For the first time, scientists have discovered that tuna contaminated by last year's radiation leak from the crippled Fukushima nuclear plant have crossed the Pacific Ocean into U.S. waters, according to the Associated Press. Scientists have been startled to discover the radioactive fish some 6,000 miles from their place of origin, the first time that large, migrating fish have been shown to carry contaminants over such a great distance.
Normally, radiation and other contaminants are found in smaller fish and plankton, and only in waters close to the source of contamination. However, levels of radioactive cesium have been found at ten times the normal levels in fish off of the coast of California. The current levels, say officials, are still below the levels considered unsafe by the U.S. and Japanese governments.
In March of 2011, a massive earthquake and devastating tsunami struck northeastern Japan, killing thousands and reducing entire towns to mud and rubble. The Fukushima nuclear plant was caught unprepared for the disaster, and subsequently multiple reactors at the plant melted down, spewing radioactive materials into the air and water and triggering mass evacuations.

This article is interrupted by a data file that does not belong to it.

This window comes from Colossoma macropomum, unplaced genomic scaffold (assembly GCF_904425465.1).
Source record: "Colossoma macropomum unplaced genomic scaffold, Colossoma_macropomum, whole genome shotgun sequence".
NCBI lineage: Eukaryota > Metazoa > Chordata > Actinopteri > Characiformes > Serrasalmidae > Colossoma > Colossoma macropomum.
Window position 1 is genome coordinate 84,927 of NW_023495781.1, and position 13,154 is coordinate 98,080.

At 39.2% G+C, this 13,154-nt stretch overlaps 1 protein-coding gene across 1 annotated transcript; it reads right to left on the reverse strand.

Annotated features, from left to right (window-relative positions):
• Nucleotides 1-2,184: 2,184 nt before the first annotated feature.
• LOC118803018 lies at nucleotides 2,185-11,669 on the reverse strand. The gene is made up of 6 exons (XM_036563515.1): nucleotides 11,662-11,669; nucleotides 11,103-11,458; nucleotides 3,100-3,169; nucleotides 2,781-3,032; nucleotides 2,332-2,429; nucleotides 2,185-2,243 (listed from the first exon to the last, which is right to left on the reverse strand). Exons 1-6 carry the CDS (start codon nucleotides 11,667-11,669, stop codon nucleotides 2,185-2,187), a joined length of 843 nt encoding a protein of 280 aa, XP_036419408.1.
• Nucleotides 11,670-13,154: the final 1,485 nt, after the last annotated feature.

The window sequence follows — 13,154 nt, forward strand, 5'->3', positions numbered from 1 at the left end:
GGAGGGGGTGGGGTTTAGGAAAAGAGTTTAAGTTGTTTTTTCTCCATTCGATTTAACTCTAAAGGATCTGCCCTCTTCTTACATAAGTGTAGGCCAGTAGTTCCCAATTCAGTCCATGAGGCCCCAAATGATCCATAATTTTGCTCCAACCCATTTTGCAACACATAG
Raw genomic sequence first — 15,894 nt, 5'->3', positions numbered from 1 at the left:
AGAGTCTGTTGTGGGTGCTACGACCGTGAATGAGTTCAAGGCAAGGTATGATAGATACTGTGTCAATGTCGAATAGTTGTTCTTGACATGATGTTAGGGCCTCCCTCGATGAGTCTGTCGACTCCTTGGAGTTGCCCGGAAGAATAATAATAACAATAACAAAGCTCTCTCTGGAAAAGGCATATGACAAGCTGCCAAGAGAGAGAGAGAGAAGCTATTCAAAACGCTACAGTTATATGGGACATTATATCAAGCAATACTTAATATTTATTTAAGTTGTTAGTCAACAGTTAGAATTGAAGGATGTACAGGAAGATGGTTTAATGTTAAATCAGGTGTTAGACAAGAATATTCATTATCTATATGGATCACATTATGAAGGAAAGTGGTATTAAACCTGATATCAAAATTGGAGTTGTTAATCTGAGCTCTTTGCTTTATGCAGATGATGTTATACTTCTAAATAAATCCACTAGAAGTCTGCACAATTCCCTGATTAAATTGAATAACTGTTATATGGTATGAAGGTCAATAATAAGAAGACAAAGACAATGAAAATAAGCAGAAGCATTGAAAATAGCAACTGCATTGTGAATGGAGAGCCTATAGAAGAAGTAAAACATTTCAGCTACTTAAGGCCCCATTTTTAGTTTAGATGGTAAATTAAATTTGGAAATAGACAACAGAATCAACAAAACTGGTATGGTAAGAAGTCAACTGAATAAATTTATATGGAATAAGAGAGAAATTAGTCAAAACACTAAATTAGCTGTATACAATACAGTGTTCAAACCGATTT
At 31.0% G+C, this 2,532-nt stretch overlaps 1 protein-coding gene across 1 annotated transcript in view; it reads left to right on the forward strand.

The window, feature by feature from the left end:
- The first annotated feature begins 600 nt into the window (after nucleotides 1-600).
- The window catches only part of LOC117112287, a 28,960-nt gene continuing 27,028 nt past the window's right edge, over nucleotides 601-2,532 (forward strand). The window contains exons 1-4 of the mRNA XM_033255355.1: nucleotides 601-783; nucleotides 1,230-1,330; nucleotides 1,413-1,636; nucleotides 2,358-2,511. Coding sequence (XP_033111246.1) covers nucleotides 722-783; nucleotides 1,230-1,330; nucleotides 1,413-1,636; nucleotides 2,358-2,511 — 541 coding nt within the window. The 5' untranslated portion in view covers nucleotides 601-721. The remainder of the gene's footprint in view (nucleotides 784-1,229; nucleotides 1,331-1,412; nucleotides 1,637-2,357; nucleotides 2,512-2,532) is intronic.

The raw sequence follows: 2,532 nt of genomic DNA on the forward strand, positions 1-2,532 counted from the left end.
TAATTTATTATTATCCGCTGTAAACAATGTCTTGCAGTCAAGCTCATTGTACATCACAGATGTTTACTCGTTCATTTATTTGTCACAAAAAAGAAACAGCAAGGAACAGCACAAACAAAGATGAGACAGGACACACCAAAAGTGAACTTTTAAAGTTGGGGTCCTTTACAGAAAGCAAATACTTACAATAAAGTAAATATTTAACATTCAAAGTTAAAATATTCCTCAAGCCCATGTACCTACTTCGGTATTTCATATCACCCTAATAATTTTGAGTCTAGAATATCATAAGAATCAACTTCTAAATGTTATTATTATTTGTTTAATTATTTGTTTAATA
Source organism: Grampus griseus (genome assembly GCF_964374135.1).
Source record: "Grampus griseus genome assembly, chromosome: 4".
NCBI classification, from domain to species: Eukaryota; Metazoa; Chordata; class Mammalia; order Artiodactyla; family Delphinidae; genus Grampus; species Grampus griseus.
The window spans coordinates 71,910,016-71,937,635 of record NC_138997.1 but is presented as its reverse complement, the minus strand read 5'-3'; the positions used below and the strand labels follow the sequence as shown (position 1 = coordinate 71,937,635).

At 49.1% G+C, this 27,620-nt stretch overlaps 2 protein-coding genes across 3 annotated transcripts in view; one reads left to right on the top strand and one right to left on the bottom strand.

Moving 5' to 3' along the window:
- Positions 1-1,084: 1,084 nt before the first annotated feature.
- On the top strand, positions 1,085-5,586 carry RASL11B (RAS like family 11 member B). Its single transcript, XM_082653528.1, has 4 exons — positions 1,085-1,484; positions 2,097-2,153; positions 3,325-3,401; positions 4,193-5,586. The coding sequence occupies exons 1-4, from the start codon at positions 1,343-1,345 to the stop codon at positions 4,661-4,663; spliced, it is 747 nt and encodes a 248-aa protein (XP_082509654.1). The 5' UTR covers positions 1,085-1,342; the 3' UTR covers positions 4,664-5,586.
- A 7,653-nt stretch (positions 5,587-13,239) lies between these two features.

Bluefin tuna are large, fast-swimming fish, growing up to ten feet in length and weighing up to half a ton. The fish swim at "breakneck" speeds and cross the oceans to feed and mate.
Scientists tested tuna from other regions to discover if the cesium-134 and cesium-137 found in the fish might have come from somewhere else, or if the fish had ingested plankton from water affected by the radiation leak.
Ken Woeller of the Woods Hole National Oceanographic Institute is an outside researcher who was consulted by the investigation. He said the results "are unequivocal. Fukushima was the source."
(image via WikiMedia Commons)